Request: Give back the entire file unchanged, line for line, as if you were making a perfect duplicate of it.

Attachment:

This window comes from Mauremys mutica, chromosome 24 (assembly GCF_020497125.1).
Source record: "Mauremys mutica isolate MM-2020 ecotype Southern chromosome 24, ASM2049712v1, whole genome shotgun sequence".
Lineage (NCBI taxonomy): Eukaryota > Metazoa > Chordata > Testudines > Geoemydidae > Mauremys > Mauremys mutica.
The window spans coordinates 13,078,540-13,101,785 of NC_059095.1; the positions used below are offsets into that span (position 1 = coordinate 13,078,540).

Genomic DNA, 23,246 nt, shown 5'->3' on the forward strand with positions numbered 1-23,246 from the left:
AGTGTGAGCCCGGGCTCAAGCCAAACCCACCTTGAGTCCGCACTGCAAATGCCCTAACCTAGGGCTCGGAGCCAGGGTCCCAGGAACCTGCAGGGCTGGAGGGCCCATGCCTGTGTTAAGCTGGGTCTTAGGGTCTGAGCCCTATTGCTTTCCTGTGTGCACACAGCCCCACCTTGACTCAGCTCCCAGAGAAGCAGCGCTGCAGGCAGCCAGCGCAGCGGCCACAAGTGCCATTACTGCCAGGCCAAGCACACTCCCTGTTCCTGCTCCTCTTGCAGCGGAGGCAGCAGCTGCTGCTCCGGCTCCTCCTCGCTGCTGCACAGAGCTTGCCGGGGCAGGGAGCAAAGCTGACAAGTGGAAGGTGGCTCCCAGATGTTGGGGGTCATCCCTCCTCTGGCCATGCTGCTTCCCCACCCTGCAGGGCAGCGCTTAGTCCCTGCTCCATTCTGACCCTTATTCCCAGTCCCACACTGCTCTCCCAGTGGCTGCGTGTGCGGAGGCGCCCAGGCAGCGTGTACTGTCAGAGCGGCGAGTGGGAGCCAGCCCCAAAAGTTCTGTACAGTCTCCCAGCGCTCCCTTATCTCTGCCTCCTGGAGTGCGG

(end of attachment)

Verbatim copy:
This window comes from Mauremys mutica, chromosome 24 (assembly GCF_020497125.1).
Source record: "Mauremys mutica isolate MM-2020 ecotype Southern chromosome 24, ASM2049712v1, whole genome shotgun sequence".
Lineage (NCBI taxonomy): Eukaryota > Metazoa > Chordata > Testudines > Geoemydidae > Mauremys > Mauremys mutica.
The window spans coordinates 13,078,540-13,101,785 of NC_059095.1; the positions used below are offsets into that span (position 1 = coordinate 13,078,540).

Genomic DNA, 23,246 nt, shown 5'->3' on the forward strand with positions numbered 1-23,246 from the left:
AGTGTGAGCCCGGGCTCAAGCCAAACCCACCTTGAGTCCGCACTGCAAATGCCCTAACCTAGGGCTCGGAGCCAGGGTCCCAGGAACCTGCAGGGCTGGAGGGCCCATGCCTGTGTTAAGCTGGGTCTTAGGGTCTGAGCCCTATTGCTTTCCTGTGTGCACACAGCCCCACCTTGACTCAGCTCCCAGAGAAGCAGCGCTGCAGGCAGCCAGCGCAGCGGCCACAAGTGCCATTACTGCCAGGCCAAGCACACTCCCTGTTCCTGCTCCTCTTGCAGCGGAGGCAGCAGCTGCTGCTCCGGCTCCTCCTCGCTGCTGCACAGAGCTTGCCGGGGCAGGGAGCAAAGCTGACAAGTGGAAGGTGGCTCCCAGATGTTGGGGGTCATCCCTCCTCTGGCCATGCTGCTTCCCCACCCTGCAGGGCAGCGCTTAGTCCCTGCTCCATTCTGACCCTTATTCCCAGTCCCACACTGCTCTCCCAGTGGCTGCGTGTGCGGAGGCGCCCAGGCAGCGTGTACTGTCAGAGCGGCGAGTGGGAGCCAGCCCCAAAAGTTCTGTACAGTCTCCCAGCGCTCCCTTATCTCTGCCTCCTGGAGTGCGG